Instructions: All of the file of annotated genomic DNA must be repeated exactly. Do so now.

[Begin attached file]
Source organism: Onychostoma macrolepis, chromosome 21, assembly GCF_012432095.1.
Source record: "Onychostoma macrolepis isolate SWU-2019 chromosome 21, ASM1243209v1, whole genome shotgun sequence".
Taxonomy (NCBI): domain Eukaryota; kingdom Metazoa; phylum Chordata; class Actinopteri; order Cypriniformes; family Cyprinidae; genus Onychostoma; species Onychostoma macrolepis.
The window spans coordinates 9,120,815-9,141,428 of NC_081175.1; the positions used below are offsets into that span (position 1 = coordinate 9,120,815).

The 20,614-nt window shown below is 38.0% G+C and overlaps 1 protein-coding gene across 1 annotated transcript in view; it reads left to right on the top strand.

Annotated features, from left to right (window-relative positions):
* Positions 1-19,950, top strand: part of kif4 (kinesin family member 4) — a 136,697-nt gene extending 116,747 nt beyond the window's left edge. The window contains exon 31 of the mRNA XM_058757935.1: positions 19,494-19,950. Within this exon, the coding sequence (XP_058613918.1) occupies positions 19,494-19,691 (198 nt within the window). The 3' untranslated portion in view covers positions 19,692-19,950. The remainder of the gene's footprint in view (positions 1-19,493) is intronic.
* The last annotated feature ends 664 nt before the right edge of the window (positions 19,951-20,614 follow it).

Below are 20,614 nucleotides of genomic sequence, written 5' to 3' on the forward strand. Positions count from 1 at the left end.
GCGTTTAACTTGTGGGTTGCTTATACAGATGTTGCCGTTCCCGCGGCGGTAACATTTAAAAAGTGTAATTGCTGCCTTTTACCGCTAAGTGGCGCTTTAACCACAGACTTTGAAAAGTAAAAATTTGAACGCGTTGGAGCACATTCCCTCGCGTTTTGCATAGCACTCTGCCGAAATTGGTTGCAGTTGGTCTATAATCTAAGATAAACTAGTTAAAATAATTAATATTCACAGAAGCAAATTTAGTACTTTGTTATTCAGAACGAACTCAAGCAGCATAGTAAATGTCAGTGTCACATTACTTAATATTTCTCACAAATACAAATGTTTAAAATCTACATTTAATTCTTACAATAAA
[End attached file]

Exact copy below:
Source organism: Onychostoma macrolepis, chromosome 21, assembly GCF_012432095.1.
Source record: "Onychostoma macrolepis isolate SWU-2019 chromosome 21, ASM1243209v1, whole genome shotgun sequence".
Taxonomy (NCBI): domain Eukaryota; kingdom Metazoa; phylum Chordata; class Actinopteri; order Cypriniformes; family Cyprinidae; genus Onychostoma; species Onychostoma macrolepis.
The window spans coordinates 9,120,815-9,141,428 of NC_081175.1; the positions used below are offsets into that span (position 1 = coordinate 9,120,815).

The 20,614-nt window shown below is 38.0% G+C and overlaps 1 protein-coding gene across 1 annotated transcript in view; it reads left to right on the top strand.

Annotated features, from left to right (window-relative positions):
* Positions 1-19,950, top strand: part of kif4 (kinesin family member 4) — a 136,697-nt gene extending 116,747 nt beyond the window's left edge. The window contains exon 31 of the mRNA XM_058757935.1: positions 19,494-19,950. Within this exon, the coding sequence (XP_058613918.1) occupies positions 19,494-19,691 (198 nt within the window). The 3' untranslated portion in view covers positions 19,692-19,950. The remainder of the gene's footprint in view (positions 1-19,493) is intronic.
* The last annotated feature ends 664 nt before the right edge of the window (positions 19,951-20,614 follow it).

Below are 20,614 nucleotides of genomic sequence, written 5' to 3' on the forward strand. Positions count from 1 at the left end.
GCGTTTAACTTGTGGGTTGCTTATACAGATGTTGCCGTTCCCGCGGCGGTAACATTTAAAAAGTGTAATTGCTGCCTTTTACCGCTAAGTGGCGCTTTAACCACAGACTTTGAAAAGTAAAAATTTGAACGCGTTGGAGCACATTCCCTCGCGTTTTGCATAGCACTCTGCCGAAATTGGTTGCAGTTGGTCTATAATCTAAGATAAACTAGTTAAAATAATTAATATTCACAGAAGCAAATTTAGTACTTTGTTATTCAGAACGAACTCAAGCAGCATAGTAAATGTCAGTGTCACATTACTTAATATTTCTCACAAATACAAATGTTTAAAATCTACATTTAATTCTTACAATAAA